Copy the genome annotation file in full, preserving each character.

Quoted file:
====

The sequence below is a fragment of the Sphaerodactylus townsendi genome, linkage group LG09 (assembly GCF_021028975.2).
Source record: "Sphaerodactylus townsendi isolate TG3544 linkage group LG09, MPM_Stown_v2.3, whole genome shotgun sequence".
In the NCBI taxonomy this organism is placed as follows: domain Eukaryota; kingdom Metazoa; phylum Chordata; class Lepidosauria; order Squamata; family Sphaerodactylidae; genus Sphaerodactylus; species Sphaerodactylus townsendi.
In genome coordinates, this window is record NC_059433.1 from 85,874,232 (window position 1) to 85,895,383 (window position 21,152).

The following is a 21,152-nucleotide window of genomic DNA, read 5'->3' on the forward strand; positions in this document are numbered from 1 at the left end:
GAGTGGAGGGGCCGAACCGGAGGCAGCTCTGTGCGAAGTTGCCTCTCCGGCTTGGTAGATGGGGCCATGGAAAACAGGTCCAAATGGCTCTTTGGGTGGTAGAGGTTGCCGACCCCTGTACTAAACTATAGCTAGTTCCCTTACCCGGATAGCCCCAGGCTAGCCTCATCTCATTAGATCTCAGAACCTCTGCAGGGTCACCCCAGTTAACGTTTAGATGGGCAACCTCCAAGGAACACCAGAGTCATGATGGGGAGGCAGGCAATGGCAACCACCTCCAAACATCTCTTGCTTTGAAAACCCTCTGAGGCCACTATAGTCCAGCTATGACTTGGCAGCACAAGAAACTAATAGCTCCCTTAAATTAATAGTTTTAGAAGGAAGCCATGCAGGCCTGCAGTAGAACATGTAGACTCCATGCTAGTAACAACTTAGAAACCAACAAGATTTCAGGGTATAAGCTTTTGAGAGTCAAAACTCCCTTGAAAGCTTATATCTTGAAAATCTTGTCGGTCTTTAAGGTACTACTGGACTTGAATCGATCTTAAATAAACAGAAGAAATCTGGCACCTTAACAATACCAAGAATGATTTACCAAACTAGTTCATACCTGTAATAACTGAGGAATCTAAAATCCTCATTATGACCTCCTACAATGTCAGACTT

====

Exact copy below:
The sequence below is a fragment of the Sphaerodactylus townsendi genome, linkage group LG09 (assembly GCF_021028975.2).
Source record: "Sphaerodactylus townsendi isolate TG3544 linkage group LG09, MPM_Stown_v2.3, whole genome shotgun sequence".
In the NCBI taxonomy this organism is placed as follows: domain Eukaryota; kingdom Metazoa; phylum Chordata; class Lepidosauria; order Squamata; family Sphaerodactylidae; genus Sphaerodactylus; species Sphaerodactylus townsendi.
In genome coordinates, this window is record NC_059433.1 from 85,874,232 (window position 1) to 85,895,383 (window position 21,152).

The following is a 21,152-nucleotide window of genomic DNA, read 5'->3' on the forward strand; positions in this document are numbered from 1 at the left end:
GAGTGGAGGGGCCGAACCGGAGGCAGCTCTGTGCGAAGTTGCCTCTCCGGCTTGGTAGATGGGGCCATGGAAAACAGGTCCAAATGGCTCTTTGGGTGGTAGAGGTTGCCGACCCCTGTACTAAACTATAGCTAGTTCCCTTACCCGGATAGCCCCAGGCTAGCCTCATCTCATTAGATCTCAGAACCTCTGCAGGGTCACCCCAGTTAACGTTTAGATGGGCAACCTCCAAGGAACACCAGAGTCATGATGGGGAGGCAGGCAATGGCAACCACCTCCAAACATCTCTTGCTTTGAAAACCCTCTGAGGCCACTATAGTCCAGCTATGACTTGGCAGCACAAGAAACTAATAGCTCCCTTAAATTAATAGTTTTAGAAGGAAGCCATGCAGGCCTGCAGTAGAACATGTAGACTCCATGCTAGTAACAACTTAGAAACCAACAAGATTTCAGGGTATAAGCTTTTGAGAGTCAAAACTCCCTTGAAAGCTTATATCTTGAAAATCTTGTCGGTCTTTAAGGTACTACTGGACTTGAATCGATCTTAAATAAACAGAAGAAATCTGGCACCTTAACAATACCAAGAATGATTTACCAAACTAGTTCATACCTGTAATAACTGAGGAATCTAAAATCCTCATTATGACCTCCTACAATGTCAGACTT